Level UP: The Skills Travel Professionals Will Need Post Covid- 19

Level UP: The Skills Travel Professionals Will Need Post Covid- 19

COVID-19 has profoundly changed the way people live, work, travel and socialize. Social distancing, sanitization, contactless, etc. are the new buzzwords and safety from the pandemic has become a constant preoccupation for most of us.

 In the economic sphere, the travel and tourism sector across the world has been one of the worst victims of the pandemic. The pandemic has disrupted and dismantled so many established rules, norms, practices and Standard Operating Procedures (SOPs) that it has introduced an entirely new set of challenges for the sector. Now that travel and tourism is finally in the process of reopening after months of restrictions, travel & hospitality professionals need to grasp how to work and serve their clients amidst the ‘new normal’. This entails new investment in physical and human resources. In this backdrop, we speak to three industry executives to understand what new skills they will look for in their team in the post COVID world.  Here are their considered suggestions:

Ajay Bakaya, Managing Director, Sarovar Hotels & Resorts  

1.      Adaptable to change: The way office functions and how we work has changed. In addition to being able to work efficiently from home, one also has to be able to work well under pressure, adjust to new and unexpected deadlines, prioritize tasks and even accept additional responsibilities. Hence, people with the skill to adapt quickly to changes would be of great value to their workplaces.

2.      Innovation in business strategy: It is a very critical and crucial time to re-look at business strategy. The travel industry is facing an unprecedented set of challenges, at such a time, employees that are able to adapt the business approach accordingly can effectively problem-solve and identify new opportunities.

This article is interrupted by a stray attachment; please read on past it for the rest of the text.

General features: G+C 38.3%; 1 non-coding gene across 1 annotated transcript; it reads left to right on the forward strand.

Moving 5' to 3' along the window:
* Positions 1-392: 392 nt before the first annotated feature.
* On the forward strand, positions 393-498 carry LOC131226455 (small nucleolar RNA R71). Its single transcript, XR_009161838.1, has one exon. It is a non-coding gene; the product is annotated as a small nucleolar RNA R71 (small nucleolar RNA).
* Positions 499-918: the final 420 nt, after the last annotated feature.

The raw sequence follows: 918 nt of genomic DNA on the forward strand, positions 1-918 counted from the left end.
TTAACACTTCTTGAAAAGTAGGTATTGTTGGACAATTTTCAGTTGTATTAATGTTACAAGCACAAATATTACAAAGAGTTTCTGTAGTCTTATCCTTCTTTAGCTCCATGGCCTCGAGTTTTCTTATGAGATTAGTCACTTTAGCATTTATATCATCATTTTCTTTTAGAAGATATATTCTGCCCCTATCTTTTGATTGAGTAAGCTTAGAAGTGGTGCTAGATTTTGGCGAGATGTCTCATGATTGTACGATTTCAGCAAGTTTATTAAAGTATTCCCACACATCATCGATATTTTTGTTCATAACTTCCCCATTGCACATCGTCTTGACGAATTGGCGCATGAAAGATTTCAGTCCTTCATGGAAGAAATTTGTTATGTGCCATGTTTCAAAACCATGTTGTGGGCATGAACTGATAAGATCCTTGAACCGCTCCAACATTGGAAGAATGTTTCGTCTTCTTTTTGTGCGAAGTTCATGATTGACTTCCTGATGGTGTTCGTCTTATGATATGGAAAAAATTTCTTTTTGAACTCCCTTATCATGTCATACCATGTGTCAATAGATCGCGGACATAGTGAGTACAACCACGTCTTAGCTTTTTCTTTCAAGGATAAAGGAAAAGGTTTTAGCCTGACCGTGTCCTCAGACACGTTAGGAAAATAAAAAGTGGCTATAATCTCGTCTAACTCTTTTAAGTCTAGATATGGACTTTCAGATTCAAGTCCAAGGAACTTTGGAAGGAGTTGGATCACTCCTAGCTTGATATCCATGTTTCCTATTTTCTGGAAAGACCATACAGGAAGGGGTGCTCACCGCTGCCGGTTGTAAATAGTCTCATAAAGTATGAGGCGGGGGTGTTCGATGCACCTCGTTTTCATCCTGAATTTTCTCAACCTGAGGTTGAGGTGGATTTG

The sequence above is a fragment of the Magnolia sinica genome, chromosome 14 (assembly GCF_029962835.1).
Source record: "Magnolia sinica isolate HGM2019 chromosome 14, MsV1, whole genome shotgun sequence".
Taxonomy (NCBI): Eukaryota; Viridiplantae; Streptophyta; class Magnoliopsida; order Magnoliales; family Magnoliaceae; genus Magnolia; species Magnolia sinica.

SN Srivastava, President and Co-founder, Clarks Inn Group of Hotels

Cautiousness: Hotels need to reorient and reeducate their staff. They need to learn how to operate and manage properties during the current situation. Employees, especially front desk staff, need to be trained to operate in a way that minimizes all possible touch-points between an associate and guests. Maintaining social distancing at all times by adopting multiple preventive actions and safety measures, should come naturally to staff now. 

Emergency care

Another useful skill for hotel employees in the new world reality is proficiency in basic health services. This would be very helpful in case of any unforeseen emergency arising out of the Coronavirus infection or otherwise. It can be done on the lines of Civil Defense training in collaboration with the local municipal health administration. It should enable the employee to provide some immediate relief and assistance to the victim before the medical aid arrives.

Rajeev Nangia, Chief Operating Officer, TRAC Representations (I) Pvt. Ltd.  

1.    Technology skills

Even before coronavirus, the growing digital skills gap was apparent. This pandemic has accelerated a huge digital transformation. Ensuring adaptation of technology in day-to-day use, will facilitate travel and help in maintaining contact with clients and suppliers. Initially, clients may hesitate to walk into our offices and may contact us over the phone, but to make our sales effort look more professional we should try to engage them on websites, video conferencing, social media, etc. for packages and facilities if the operation has one. We may include in our services web check-in for tickets and other facilitations as these will give them a handholding experience and will go a long way in building confidence. In fact, this is the bare minimum according to experts, artificial intelligence, Internet controlled operations, robotics etc. will be the answer that will help industries grow more resilient to pandemics in the future.

2. Specialization: Specialization will play a key role in the near future as clients will prefer discussing their plans with a professional, who is fully aware and updated with the latest information about the destination, hospitality options, activities etc. After, recent uncertainty the more information you can share, the more confidence clients will have in your service and will make you their reliable travel partner instead of a just another travel agent or tour operator.

3. Transparency:  People are becoming more aware of the social, economic and environmental impacts of tourism. They are willing to pay a premium for responsible tourism and good service.

I am a firm believer that ‘New Normal Scenario’ is not going to be a period of price-cutting; rather it will bring in transparent pricing with a fee attached. It may sound little out of line from the way we have been functioning so far but now is the time to put new norms in place.


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